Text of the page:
The hymns have been sung, the presents revealed—and in some cases, they still lie with the strewn wrapping paper, waiting to be returned. The food and drink consumed, the calendar page has turned from Dec. 25 to Dec. 26. While some have already taken down their holiday decorations, for many, the Christmas tree still stands, beautifully lit.
Despite the joy and the hope, the peace and love that is the meaning of Christmas, life has moved on with its business of triumphs and tragedies. Many are eager for the next holiday, preferring the non-stop party that epitomizes New Year’s. For some, what matters is the moment, not the hope that Christmas brings.
The fanfare has stopped and the trumpets with their sheet music have been put aside; the pageants and the plays are done for another year. Christmas has become silent, just as it was on that first night in Bethlehem, when in the cold, Mary and Joseph, the shepherds and even the animals of the field gathered around the newborn child who entered our lives to become the Savior of a forbidding and forlorn world.
When Christmas becomes silent, that is when it speaks the loudest.
Christmas is a wonderful and joyful mystery and we humans can never, ever really understand it. We perceive it, however dimly. And perhaps it is God’s plan that it be so. From the very beginning, God knew we needed saving from ourselves, and he set out to do so through Christ. So much of human history from the time of Adam and Eve had been Sturm und Drang, all noise and clamor. So, when that night in Bethlehem came, God decided something different. He would enter the world quietly, without fuss. He would enter our lives as a simple child, not as a conquering emperor or a fiery messenger, as in the prophets of old. He would be born of a “mean estate” (as the saying goes)—nothing elaborate, in the most abject way possible, on a bed of straw in a manger, surrounded by the trappings of poverty, yet rich in love and adoration.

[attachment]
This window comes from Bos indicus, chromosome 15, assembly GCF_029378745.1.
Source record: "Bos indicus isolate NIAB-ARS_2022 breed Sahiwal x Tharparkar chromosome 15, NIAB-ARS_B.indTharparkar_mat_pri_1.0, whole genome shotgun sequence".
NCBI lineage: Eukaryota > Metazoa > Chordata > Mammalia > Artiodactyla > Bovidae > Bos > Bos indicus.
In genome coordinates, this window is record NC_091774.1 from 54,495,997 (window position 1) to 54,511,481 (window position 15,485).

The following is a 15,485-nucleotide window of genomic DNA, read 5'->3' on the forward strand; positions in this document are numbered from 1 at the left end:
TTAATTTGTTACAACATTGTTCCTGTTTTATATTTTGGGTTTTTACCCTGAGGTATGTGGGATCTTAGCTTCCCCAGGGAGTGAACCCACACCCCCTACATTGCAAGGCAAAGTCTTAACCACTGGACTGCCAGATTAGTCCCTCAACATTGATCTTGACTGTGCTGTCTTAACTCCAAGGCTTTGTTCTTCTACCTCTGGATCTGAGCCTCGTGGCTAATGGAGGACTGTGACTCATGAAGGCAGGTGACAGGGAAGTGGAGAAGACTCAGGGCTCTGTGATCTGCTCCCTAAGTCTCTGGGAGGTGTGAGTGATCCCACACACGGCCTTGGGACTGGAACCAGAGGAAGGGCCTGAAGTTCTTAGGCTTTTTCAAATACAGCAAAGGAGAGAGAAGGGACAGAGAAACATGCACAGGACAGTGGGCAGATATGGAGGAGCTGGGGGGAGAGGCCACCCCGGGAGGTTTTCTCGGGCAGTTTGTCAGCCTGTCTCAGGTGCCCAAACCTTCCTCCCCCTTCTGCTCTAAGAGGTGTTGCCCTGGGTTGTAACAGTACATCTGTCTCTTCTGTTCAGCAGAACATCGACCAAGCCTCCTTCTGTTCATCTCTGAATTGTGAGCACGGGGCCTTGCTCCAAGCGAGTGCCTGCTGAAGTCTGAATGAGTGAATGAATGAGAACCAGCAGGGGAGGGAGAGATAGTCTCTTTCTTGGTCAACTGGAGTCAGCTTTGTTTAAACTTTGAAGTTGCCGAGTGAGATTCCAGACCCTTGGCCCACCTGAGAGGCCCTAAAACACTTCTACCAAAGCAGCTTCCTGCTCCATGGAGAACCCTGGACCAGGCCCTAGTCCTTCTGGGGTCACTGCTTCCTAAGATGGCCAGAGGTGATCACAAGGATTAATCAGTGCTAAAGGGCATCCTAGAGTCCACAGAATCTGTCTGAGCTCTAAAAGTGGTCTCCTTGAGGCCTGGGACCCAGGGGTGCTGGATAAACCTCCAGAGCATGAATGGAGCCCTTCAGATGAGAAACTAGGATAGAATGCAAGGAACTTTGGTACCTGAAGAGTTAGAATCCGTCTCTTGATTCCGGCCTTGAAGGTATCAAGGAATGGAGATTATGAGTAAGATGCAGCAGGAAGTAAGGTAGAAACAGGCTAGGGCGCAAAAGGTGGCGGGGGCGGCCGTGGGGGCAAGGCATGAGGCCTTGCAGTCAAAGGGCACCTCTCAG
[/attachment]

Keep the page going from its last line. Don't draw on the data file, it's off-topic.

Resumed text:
The only ornament to decorate that night was the star in the sky, surrounded by smaller, distant stars. Indeed, we have a Christmas song about that night, and when “the Little Lord Jesus” wakes, “no crying He makes.”
Christmas is the occasion for silence. It is in silence that we see much, for we understand so little in the noise and the clamor. We see two people, who each in their own way consented to God’s will and to each other: The Immaculate Mother who gave her “yes” and the just man, though beset by dreams and worry, joined his “yes” to hers. We see the frightened shepherds, consoled by the angels to “fear not,” who came to be witnesses of something special. And we see those who—privileged and powerful in the world’s sight—came to prostrate themselves before what they beheld.
Christmas has only begun; it can never be “over.” And, sadly, while the vicissitudes of life can mar belief in it, causing people to discard it like so much worn wrapping paper, it doesn’t make Christmas any less important for us. Jesus, the “God-Man” came to “pitch his tent among us” and be with us along the way. He did this in the most unobtrusive way possible, in silence.